India has launched a new vaccine drive, announcing a record eight million jabs on the first day of the programme.
The new policy sees the federal government buying Covid-19 jabs from manufacturers and supplying to states.India is one of the largest vaccine makers in the world.
To scale up the vaccination drive, Prime Minister Narendra Modi announced earlier this month that everyone would get "free vaccines" from June 21.
Although the states competed on the open market for the vaccines doses for 18-44 age group, recipients were able to get them for free at state government's vaccination centres.
Meanwhile, the federal government was vaccinating frontline workers and those aged above 45 years - also for free.
Under the new policy the federal government will now buy 75% of all vaccines manufactured.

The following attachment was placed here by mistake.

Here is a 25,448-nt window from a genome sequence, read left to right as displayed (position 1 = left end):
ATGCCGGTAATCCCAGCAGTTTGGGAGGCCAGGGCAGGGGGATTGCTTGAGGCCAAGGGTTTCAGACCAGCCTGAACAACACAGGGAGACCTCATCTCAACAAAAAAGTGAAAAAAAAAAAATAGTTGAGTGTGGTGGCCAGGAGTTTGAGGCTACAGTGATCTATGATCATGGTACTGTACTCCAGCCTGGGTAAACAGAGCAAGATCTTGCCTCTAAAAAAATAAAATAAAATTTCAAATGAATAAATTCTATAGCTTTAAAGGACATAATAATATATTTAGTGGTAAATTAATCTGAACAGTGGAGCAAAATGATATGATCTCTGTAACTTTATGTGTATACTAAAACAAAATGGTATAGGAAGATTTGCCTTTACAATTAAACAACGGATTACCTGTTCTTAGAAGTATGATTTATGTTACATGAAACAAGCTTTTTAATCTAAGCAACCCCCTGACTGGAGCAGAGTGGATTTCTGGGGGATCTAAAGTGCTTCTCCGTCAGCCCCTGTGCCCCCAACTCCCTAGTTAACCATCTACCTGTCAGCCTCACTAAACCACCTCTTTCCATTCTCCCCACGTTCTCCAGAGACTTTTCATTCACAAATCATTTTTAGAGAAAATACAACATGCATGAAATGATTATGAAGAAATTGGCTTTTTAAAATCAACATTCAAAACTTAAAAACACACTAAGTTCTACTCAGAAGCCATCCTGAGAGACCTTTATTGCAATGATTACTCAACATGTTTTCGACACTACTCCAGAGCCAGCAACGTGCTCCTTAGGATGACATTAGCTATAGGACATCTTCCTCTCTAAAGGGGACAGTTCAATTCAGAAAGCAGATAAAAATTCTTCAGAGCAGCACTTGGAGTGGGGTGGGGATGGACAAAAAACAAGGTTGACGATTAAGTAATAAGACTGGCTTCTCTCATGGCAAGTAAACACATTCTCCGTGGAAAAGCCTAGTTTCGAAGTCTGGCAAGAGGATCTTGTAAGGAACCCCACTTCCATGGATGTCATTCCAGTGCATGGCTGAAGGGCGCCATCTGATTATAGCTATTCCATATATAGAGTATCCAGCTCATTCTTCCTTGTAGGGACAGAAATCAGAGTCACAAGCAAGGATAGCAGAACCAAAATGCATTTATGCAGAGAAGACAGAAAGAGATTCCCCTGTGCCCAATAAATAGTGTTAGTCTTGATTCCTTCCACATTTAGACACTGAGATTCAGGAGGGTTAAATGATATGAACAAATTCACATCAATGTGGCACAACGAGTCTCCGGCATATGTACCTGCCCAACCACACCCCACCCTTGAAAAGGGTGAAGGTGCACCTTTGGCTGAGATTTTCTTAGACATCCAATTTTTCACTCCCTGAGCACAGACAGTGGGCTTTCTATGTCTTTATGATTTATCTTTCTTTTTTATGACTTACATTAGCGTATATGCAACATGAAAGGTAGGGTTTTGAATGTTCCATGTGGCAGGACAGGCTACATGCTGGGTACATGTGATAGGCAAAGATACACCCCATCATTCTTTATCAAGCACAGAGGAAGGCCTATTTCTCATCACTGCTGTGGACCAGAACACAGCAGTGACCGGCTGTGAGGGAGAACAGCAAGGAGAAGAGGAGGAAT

The state governments will receive their vaccines doses for free from the federal government, instead of negotiating directly with manufacturers.However, it's worth noting that the remaining 25% of vaccines are still set aside for procurement by private hospitals as before.
These vaccinations are not free - and have to be paid for at private hospitals.
The federal government has fixed prices for the three approved vaccines at 780 rupees ($10.7; £7.5) for Covishield, 1,145 rupees ($15.7; £11) for Sputnik V, and 1,410 rupees ($19.3; £13.6) for Covaxin.